Here's some information about those disposable paper shirt cuffs, from Giles Slade, Made to Break: Technology and Obsolescence in America, 2007:
What has been called "disposable culture" or "the throwaway ethic" began in America around the middle of the nineteenth century when a variety of cheap materials became available to industry. Innovations in the machinery of paper production, for example, made paper a practical substitute for cloth. The millions of paper shirt fronts (bosoms, as they were called), as well as the collars and cuffs that adorned nineteenth-century American men, owed their commercial success to this technological advance.
The beauty of these disposable products, as far as paper manufacturers were concerned, was that demand for them seemed endless. In 1872 America produced 150 million disposable shirt collars and cuffs. Men found paper clothing parts convenient because laundry services in those days were unreliable, expensive, and available mainly in large urban centers. America was still predominantly a rural culture, and before the advent of modern washing machines in the twentieth centruy, laundry was an onerous, labor-intensive task undertaken by women once weekly on Blue Tuesday. Single men simpy lacked access to professional or spousal laundry services. They bought replaceable shirt parts in bulk and changed into them whenever the most visible parts of their attire became stained or discolored.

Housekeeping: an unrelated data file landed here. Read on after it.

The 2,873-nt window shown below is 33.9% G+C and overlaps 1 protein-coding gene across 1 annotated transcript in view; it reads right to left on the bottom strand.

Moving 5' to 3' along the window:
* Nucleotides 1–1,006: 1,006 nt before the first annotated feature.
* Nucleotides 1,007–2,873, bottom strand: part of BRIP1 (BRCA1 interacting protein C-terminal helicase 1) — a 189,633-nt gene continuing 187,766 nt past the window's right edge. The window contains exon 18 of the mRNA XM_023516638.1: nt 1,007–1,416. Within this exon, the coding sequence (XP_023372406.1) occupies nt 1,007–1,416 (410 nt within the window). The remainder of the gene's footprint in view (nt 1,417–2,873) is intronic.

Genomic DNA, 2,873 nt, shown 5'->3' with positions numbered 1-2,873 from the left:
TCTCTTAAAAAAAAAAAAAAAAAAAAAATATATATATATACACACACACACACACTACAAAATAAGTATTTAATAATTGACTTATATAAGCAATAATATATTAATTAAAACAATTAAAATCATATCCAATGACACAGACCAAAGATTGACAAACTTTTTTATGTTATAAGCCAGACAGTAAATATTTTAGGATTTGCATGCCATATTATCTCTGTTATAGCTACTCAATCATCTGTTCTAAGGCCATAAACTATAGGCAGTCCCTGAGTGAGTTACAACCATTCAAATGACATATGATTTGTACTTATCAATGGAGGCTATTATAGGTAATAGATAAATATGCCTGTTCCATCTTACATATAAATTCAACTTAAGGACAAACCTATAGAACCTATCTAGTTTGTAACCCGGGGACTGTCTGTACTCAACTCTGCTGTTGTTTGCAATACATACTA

And all the evidence that I can find suggests that the fad for disposable paper cuffs ended well before 1900. Thus "History Lesson: Glen Paper Collar Co. owners were inventors first", The Saratogian 8/24/2009:
During the 1870s, a peculiar clothing fad swept the country. Disposable cotton-based paper collars were introduced to the upper classes as a way of maintaining a fresh, white collar rather than attempting to clean soiled cloth collars.